Jeff co-founded the Weather Underground in 1995 while working on his Ph.D. He flew with the NOAA Hurricane Hunters from 1986-1990.
By: Dr. Jeff Masters , 2:04 AM GMT on October 08, 2005
System east of the Lesser Antilles
The tropical disturbance we've been following east of the Lesser Antilles Islands is now near 13N 49W, moving northwest at about 15 mph. It's convection diminished considerably this afternoon, but has made a comeback this evening. Wind shear over the system is conducive for slow tropical storm development, 5 - 10 knots. No surface circulation is evident on satellite imagery or QuikSCAT wind measurements, and this area is not likely to develop into a depression Saturday.
Figure 1. Model tracks for suspect area east of the Lesser Antilles Islands.
System northeast of Puerto Rico
A non-tropical 1012 mb low is northeast of Puerto Rico near 25n57w in the central Atlantic moving northwest at 10-15 mph. This low has been slowly gaining more and more deep convection today, and could become a tropical depression on Sunday. Wind shear over the system has dropped to about 5 knots today, which is favorable for tropical storm development. The latest 18Z (2pm EDT) runs of the GFS and GFDL models do not develop this system into a tropical storm, however.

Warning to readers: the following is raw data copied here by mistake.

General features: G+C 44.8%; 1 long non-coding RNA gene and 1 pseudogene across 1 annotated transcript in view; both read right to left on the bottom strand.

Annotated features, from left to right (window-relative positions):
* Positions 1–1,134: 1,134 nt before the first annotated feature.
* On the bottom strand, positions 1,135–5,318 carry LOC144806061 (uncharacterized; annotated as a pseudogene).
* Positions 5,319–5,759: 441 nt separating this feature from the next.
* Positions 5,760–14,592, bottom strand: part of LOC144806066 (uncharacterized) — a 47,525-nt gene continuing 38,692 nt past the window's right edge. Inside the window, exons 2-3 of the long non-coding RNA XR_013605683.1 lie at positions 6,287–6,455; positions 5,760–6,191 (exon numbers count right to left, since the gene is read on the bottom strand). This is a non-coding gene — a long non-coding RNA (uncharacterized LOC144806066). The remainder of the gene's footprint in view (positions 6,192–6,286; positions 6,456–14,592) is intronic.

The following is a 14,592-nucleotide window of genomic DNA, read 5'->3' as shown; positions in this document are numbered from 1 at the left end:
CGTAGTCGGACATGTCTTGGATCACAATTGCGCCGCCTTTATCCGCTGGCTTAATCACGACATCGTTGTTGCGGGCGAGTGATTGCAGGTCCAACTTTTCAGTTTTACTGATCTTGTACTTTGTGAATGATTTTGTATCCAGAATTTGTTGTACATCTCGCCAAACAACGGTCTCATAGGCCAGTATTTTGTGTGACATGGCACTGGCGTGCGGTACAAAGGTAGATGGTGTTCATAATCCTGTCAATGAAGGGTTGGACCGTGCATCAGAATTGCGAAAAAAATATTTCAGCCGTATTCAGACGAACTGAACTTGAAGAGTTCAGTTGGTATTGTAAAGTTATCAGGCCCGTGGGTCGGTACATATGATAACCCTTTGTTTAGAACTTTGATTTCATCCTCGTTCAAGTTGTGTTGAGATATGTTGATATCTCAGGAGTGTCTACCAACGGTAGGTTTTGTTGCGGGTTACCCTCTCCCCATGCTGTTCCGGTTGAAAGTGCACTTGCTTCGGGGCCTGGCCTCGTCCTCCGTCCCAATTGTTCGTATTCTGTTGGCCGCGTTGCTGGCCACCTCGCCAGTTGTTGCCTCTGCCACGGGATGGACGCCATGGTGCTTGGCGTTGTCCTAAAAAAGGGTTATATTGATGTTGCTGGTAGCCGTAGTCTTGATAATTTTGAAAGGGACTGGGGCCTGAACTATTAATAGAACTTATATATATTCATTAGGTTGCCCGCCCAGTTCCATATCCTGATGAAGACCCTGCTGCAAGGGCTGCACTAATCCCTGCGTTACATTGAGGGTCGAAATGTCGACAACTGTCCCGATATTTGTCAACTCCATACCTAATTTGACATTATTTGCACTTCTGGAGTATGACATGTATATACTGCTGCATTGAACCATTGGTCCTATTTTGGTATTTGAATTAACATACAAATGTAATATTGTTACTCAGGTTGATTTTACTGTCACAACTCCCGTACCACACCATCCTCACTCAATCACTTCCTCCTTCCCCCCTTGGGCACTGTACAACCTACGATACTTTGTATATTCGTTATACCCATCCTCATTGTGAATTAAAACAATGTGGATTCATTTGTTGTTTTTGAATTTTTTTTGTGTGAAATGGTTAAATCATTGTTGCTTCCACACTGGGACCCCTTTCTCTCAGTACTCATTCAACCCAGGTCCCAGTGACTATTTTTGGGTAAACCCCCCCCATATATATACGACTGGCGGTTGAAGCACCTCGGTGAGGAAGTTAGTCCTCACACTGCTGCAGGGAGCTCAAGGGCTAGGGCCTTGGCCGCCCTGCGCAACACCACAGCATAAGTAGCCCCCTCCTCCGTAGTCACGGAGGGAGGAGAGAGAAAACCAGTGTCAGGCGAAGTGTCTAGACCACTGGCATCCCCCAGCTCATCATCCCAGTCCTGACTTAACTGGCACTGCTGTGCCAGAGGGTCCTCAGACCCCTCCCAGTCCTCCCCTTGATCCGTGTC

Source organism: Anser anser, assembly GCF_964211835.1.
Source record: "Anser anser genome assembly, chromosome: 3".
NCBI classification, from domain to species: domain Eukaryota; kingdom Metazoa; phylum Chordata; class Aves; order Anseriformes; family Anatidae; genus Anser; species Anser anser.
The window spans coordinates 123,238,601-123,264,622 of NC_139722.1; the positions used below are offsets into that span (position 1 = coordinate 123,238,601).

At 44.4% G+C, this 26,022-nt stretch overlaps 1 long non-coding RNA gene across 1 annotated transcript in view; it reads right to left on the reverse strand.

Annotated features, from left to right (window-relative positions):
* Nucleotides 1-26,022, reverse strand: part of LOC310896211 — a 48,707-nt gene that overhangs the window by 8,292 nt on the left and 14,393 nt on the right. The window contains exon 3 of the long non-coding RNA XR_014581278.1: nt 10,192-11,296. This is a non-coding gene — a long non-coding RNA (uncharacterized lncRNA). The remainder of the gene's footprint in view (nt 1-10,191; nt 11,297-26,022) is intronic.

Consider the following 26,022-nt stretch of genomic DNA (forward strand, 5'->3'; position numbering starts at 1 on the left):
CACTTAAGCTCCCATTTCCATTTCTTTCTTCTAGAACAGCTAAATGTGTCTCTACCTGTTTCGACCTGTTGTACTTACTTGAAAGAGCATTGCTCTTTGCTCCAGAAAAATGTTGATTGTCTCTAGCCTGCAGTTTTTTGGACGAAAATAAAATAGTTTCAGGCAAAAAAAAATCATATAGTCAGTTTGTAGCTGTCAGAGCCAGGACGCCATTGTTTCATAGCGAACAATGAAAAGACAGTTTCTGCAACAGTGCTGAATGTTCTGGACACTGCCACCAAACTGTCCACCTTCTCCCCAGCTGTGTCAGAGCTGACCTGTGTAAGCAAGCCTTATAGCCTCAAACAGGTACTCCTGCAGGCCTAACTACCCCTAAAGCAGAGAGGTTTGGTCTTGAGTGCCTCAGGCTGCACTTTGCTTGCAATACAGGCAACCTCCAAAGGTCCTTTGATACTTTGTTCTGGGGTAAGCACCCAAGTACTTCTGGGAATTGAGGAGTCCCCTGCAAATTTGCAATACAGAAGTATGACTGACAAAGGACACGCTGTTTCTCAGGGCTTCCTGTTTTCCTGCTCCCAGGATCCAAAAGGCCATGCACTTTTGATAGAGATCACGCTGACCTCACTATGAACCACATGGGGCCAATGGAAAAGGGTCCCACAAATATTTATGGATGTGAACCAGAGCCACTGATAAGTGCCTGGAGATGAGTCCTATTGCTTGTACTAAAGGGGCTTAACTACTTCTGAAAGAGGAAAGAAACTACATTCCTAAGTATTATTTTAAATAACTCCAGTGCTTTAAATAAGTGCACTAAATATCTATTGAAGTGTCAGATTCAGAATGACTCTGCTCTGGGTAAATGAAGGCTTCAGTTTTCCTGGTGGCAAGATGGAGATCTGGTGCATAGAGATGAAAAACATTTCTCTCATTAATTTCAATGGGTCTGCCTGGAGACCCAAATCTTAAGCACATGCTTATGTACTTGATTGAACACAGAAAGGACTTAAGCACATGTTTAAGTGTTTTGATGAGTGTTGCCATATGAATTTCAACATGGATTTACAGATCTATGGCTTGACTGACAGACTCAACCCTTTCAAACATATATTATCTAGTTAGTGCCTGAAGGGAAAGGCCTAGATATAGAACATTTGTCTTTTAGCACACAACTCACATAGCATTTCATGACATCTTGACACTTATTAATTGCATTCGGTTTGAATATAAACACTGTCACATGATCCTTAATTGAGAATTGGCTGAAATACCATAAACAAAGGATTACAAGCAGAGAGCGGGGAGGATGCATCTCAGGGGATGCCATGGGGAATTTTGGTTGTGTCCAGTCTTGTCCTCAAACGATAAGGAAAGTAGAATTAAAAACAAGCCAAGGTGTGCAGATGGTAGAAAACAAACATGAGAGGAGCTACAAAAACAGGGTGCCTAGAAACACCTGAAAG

Figure 1. Model tracks for the non-tropical low northeast of Puerto Rico.
Elsewhere in the tropics
All of the computer models agree that a tropical storm will form in the Caribbean or the region between Bermuda and Puerto Rico sometime in the next four days. We can discount the 18Z (2 pm EDT) run of the GFS model, which shows a hurricane developing near Puerto Rico in the face of 30 knots of wind shear Saturday night, and moving north to threaten Bermuda early next week. I do expect that Tropical Storm Vince will pop up sometime early next week, though, in the area north of Puerto Rico.
The next update will be Saturday around 11 am.
Comments will take a few seconds to appear.